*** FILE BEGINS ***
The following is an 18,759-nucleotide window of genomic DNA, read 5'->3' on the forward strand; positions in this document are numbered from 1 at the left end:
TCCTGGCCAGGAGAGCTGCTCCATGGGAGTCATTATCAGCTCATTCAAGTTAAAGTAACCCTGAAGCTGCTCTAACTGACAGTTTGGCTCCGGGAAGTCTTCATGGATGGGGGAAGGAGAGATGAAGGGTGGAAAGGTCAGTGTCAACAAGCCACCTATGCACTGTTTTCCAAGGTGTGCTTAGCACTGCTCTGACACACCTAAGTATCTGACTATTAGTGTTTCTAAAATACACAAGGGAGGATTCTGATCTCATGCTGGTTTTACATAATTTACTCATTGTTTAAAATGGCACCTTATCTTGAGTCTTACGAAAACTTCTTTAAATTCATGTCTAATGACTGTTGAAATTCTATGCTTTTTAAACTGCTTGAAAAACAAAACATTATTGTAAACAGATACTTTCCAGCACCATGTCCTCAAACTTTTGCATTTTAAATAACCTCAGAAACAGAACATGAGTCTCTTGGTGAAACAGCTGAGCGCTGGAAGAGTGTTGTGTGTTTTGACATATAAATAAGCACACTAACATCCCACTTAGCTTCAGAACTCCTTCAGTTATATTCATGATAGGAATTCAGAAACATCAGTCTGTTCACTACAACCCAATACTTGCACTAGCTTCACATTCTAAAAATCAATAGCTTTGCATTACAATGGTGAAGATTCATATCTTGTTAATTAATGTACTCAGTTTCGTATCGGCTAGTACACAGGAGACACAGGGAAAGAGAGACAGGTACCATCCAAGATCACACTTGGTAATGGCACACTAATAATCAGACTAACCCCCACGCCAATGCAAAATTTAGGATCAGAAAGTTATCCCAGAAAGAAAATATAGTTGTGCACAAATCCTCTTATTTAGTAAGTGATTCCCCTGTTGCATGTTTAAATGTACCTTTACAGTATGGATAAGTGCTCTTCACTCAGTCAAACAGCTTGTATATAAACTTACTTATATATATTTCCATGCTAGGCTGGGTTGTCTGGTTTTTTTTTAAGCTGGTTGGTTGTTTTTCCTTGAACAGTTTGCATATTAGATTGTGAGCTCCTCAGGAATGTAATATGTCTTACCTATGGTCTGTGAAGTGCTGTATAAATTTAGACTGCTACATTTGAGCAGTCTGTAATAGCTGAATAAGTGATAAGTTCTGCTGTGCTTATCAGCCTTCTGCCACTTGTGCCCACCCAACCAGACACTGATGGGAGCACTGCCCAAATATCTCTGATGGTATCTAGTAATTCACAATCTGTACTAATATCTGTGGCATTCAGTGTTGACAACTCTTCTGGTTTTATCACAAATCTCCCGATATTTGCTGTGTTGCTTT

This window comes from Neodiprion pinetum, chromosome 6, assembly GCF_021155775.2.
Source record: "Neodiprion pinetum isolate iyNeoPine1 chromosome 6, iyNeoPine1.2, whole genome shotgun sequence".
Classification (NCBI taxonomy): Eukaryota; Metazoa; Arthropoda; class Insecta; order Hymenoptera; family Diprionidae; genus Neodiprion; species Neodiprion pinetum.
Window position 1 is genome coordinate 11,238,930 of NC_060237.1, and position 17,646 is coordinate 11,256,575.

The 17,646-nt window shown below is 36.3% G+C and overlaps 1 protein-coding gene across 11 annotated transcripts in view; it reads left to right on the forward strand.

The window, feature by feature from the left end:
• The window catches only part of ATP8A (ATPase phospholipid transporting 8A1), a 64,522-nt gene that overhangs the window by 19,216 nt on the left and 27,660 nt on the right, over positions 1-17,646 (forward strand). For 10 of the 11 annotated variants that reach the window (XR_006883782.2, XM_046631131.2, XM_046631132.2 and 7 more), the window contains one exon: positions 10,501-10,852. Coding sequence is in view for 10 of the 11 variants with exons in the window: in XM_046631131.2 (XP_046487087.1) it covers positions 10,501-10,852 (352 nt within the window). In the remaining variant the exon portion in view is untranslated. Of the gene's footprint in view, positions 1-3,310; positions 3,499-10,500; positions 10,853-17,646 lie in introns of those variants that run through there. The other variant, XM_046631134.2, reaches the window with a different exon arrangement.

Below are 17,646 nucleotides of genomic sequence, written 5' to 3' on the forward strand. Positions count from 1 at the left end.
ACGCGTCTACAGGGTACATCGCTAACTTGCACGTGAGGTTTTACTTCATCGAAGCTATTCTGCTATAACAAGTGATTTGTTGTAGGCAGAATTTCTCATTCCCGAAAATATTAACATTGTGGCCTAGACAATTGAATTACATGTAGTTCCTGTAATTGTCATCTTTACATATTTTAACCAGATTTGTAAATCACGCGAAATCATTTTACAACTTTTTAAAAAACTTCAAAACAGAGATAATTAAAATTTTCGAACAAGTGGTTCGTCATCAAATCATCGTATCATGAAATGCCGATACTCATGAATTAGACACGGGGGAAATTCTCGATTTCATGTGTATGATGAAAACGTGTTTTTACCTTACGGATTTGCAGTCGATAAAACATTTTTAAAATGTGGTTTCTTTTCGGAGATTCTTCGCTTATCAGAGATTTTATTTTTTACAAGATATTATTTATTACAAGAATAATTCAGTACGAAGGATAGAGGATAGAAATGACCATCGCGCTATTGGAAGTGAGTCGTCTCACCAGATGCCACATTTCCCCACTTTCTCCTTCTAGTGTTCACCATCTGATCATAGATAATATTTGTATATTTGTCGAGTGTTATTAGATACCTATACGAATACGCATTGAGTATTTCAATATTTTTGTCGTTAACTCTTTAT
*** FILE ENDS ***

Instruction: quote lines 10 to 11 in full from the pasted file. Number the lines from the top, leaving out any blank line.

Below are 17,646 nucleotides of genomic sequence, written 5' to 3' on the forward strand. Positions count from 1 at the left end.
ACGCGTCTACAGGGTACATCGCTAACTTGCACGTGAGGTTTTACTTCATCGAAGCTATTCTGCTATAACAAGTGATTTGTTGTAGGCAGAATTTCTCATTCCCGAAAATATTAACATTGTGGCCTAGACAATTGAATTACATGTAGTTCCTGTAATTGTCATCTTTACATATTTTAACCAGATTTGTAAATCACGCGAAATCATTTTACAACTTTTTAAAAAACTTCAAAACAGAGATAATTAAAATTTTCGAACAAGTGGTTCGTCATCAAATCATCGTATCATGAAATGCCGATACTCATGAATTAGACACGGGGGAAATTCTCGATTTCATGTGTATGATGAAAACGTGTTTTTACCTTACGGATTTGCAGTCGATAAAACATTTTTAAAATGTGGTTTCTTTTCGGAGATTCTTCGCTTATCAGAGATTTTATTTTTTACAAGATATTATTTATTACAAGAATAATTCAGTACGAAGGATAGAGGATAGAAATGACCATCGCGCTATTGGAAGTGAGTCGTCTCACCAGATGCCACATTTCCCCACTTTCTCCTTCTAGTGTTCACCATCTGATCATAGATAATATTTGTATATTTGTCGAGTGTTATTAGATACCTATACGAATACGCATTGAGTATTTCAATATTTTTGTCGTTAACTCTTTAT